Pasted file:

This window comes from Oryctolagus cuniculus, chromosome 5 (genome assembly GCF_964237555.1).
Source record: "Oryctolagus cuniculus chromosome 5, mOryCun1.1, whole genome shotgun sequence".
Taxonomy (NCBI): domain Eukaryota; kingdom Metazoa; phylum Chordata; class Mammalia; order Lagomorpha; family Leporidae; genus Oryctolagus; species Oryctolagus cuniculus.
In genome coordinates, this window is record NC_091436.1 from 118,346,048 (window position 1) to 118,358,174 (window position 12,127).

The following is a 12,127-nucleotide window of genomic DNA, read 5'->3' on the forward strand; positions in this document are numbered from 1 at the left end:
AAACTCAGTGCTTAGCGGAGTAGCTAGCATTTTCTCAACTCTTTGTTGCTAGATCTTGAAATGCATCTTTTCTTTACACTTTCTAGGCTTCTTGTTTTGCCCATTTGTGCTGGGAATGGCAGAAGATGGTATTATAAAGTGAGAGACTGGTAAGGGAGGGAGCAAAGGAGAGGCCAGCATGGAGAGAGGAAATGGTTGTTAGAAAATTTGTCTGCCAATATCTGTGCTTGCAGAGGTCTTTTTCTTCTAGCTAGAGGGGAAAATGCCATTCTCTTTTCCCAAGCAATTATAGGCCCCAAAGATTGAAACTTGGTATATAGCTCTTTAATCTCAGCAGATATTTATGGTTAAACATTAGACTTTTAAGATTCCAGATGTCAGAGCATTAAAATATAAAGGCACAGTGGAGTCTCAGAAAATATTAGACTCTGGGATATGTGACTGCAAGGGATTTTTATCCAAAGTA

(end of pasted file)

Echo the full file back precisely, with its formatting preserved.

This window comes from Oryctolagus cuniculus, chromosome 5 (genome assembly GCF_964237555.1).
Source record: "Oryctolagus cuniculus chromosome 5, mOryCun1.1, whole genome shotgun sequence".
Taxonomy (NCBI): domain Eukaryota; kingdom Metazoa; phylum Chordata; class Mammalia; order Lagomorpha; family Leporidae; genus Oryctolagus; species Oryctolagus cuniculus.
In genome coordinates, this window is record NC_091436.1 from 118,346,048 (window position 1) to 118,358,174 (window position 12,127).

The following is a 12,127-nucleotide window of genomic DNA, read 5'->3' on the forward strand; positions in this document are numbered from 1 at the left end:
AAACTCAGTGCTTAGCGGAGTAGCTAGCATTTTCTCAACTCTTTGTTGCTAGATCTTGAAATGCATCTTTTCTTTACACTTTCTAGGCTTCTTGTTTTGCCCATTTGTGCTGGGAATGGCAGAAGATGGTATTATAAAGTGAGAGACTGGTAAGGGAGGGAGCAAAGGAGAGGCCAGCATGGAGAGAGGAAATGGTTGTTAGAAAATTTGTCTGCCAATATCTGTGCTTGCAGAGGTCTTTTTCTTCTAGCTAGAGGGGAAAATGCCATTCTCTTTTCCCAAGCAATTATAGGCCCCAAAGATTGAAACTTGGTATATAGCTCTTTAATCTCAGCAGATATTTATGGTTAAACATTAGACTTTTAAGATTCCAGATGTCAGAGCATTAAAATATAAAGGCACAGTGGAGTCTCAGAAAATATTAGACTCTGGGATATGTGACTGCAAGGGATTTTTATCCAAAGTA